At Pentecost, Mary was among the 120 in the upper room, and she participated in the first massive outpouring of the Holy Spirit upon the Church. As she aged, she lived in Ephesus with John the apostle. When she died, Jesus received her soul directly into heaven. And three days after her death, she followed her Son in resurrection, and was assumed bodily into heaven. Mary is the first Christian to experience the fullness of salvation—including resurrection and glorification. This is a belief that has been passed down in the Church from generation to generation, throughout the ages.
And while Scripture does not record the time of her assumption into heaven, it does record a glorious vision of her in heaven after her assumption had already taken place. The apostle John had stood with Mary at the foot of the cross, he had taken Mary to live in his own house, and then in the final book he wrote, St. John tells us of Mary, exalted in the heavens.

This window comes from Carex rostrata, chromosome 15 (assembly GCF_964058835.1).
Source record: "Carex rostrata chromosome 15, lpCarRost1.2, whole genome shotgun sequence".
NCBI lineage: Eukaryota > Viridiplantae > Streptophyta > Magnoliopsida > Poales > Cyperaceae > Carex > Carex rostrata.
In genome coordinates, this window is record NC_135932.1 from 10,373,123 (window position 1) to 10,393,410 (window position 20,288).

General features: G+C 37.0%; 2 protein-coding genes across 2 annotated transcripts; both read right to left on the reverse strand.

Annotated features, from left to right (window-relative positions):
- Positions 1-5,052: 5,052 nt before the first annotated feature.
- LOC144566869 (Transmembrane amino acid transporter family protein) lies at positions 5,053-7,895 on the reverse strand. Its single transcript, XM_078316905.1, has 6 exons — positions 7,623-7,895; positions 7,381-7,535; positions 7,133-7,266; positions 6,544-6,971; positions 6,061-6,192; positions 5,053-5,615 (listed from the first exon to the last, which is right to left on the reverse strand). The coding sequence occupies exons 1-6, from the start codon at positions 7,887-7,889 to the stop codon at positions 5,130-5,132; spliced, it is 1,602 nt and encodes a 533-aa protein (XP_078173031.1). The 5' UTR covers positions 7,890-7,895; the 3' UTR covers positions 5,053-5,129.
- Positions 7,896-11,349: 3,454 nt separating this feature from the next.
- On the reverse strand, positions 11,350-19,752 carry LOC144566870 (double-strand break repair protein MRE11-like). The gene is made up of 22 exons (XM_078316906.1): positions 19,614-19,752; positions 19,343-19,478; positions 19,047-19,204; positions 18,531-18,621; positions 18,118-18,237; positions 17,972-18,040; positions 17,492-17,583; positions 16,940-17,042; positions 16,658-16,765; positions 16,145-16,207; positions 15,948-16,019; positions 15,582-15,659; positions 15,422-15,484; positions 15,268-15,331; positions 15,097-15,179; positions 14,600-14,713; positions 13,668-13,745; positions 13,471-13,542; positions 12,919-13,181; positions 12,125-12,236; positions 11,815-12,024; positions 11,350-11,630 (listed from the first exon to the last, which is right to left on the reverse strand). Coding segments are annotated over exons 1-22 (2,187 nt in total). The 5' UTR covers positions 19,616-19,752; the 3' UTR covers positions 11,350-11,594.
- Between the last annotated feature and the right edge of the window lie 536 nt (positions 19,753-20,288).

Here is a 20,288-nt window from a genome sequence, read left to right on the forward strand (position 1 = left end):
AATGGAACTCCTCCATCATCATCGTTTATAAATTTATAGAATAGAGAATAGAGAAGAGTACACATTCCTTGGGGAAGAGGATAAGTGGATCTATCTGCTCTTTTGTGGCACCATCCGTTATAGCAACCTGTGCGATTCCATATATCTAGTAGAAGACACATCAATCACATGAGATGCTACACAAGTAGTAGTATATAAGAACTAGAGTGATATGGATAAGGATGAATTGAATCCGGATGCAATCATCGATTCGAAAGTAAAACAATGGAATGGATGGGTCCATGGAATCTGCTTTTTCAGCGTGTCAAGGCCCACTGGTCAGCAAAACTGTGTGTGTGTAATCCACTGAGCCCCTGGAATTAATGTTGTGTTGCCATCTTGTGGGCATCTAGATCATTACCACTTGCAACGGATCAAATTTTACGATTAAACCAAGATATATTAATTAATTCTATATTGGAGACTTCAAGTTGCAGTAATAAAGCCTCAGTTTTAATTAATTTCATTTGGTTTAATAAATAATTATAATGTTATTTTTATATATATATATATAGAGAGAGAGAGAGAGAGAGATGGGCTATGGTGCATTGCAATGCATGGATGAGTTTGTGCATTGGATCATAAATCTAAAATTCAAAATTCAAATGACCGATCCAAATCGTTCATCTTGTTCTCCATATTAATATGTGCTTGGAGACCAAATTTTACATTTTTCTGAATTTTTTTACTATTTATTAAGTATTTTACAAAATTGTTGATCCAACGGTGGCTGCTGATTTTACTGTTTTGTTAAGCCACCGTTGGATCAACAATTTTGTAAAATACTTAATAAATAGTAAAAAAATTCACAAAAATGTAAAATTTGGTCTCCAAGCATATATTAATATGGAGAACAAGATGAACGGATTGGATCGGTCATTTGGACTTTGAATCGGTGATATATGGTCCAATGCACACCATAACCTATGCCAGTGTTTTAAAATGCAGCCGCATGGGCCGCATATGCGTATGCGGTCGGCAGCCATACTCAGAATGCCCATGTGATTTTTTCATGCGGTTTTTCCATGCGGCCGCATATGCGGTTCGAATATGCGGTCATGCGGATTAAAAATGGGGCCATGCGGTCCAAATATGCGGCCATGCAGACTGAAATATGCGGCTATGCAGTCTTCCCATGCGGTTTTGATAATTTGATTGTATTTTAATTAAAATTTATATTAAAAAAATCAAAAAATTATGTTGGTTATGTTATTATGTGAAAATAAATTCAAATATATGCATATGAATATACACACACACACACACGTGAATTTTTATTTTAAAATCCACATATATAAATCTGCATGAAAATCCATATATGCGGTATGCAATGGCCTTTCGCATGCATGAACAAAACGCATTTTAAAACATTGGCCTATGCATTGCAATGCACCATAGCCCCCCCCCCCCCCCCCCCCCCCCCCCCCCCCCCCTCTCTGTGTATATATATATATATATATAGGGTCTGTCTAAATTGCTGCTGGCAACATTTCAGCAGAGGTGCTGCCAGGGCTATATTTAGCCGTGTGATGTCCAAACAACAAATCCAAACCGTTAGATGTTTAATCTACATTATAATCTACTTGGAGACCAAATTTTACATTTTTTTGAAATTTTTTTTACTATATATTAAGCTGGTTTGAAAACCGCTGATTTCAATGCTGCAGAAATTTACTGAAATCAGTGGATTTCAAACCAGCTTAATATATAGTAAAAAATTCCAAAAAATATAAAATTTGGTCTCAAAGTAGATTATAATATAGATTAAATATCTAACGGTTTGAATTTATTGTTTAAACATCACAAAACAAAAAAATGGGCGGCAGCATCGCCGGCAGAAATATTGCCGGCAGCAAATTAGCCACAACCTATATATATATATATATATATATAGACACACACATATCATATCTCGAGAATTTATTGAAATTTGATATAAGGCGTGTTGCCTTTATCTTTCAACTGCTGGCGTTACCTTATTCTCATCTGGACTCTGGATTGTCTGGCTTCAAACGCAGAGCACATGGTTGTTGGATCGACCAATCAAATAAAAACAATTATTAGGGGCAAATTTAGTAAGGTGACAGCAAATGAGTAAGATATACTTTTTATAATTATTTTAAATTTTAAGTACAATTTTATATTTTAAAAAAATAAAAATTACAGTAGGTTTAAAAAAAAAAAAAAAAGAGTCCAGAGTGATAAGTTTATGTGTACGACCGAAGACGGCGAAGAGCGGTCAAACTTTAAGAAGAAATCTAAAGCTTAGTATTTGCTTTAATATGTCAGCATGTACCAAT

When St. John and Mary stood at the foot of the cross, Jesus told Mary that John was now her son, and that Mary was now John’s mother. In Revelation 12:17, the apostle John talks about “the rest of her offspring, who keep the commandments of God and have the testimony of Jesus Christ” (Rev. 12:17), letting us know that Mary is our mother, too.
Therefore, like the archangel Gabriel, we say, “Hail Mary, full of grace, the Lord is with you.” Like St. Elizabeth, we say, “Who am I, that the mother of my Lord should come to me?” Like Mary herself, we say she is “blessed among women.” And like St. John the apostle, we recognize Mary as the Mother of God (Theotokos), highly exalted in heaven as a magnificent queen, clothed with the sun, the moon at her feet and a garland of twelve stars around her head.